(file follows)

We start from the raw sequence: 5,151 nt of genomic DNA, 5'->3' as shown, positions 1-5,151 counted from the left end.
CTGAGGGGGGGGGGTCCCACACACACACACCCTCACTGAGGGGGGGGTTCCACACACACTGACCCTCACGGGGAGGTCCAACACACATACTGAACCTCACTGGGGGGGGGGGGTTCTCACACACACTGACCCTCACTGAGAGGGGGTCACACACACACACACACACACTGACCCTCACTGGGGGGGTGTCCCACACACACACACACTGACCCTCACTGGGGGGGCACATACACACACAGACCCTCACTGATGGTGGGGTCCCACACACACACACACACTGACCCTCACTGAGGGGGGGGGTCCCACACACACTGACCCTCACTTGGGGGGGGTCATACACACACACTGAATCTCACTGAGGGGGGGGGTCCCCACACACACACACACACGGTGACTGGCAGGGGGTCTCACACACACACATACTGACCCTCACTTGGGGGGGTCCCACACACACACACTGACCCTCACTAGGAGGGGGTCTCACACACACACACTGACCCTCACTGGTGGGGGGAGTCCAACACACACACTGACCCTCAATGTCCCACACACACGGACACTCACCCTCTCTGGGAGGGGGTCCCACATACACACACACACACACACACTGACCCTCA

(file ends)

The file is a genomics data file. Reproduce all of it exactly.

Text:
We start from the raw sequence: 5,151 nt of genomic DNA, 5'->3' as shown, positions 1-5,151 counted from the left end.
CTGAGGGGGGGGGGTCCCACACACACACACCCTCACTGAGGGGGGGGTTCCACACACACTGACCCTCACGGGGAGGTCCAACACACATACTGAACCTCACTGGGGGGGGGGGGTTCTCACACACACTGACCCTCACTGAGAGGGGGTCACACACACACACACACACACTGACCCTCACTGGGGGGGTGTCCCACACACACACACACTGACCCTCACTGGGGGGGCACATACACACACAGACCCTCACTGATGGTGGGGTCCCACACACACACACACACTGACCCTCACTGAGGGGGGGGGTCCCACACACACTGACCCTCACTTGGGGGGGGTCATACACACACACTGAATCTCACTGAGGGGGGGGGTCCCCACACACACACACACACGGTGACTGGCAGGGGGTCTCACACACACACATACTGACCCTCACTTGGGGGGGTCCCACACACACACACTGACCCTCACTAGGAGGGGGTCTCACACACACACACTGACCCTCACTGGTGGGGGGAGTCCAACACACACACTGACCCTCAATGTCCCACACACACGGACACTCACCCTCTCTGGGAGGGGGTCCCACATACACACACACACACACACACTGACCCTCA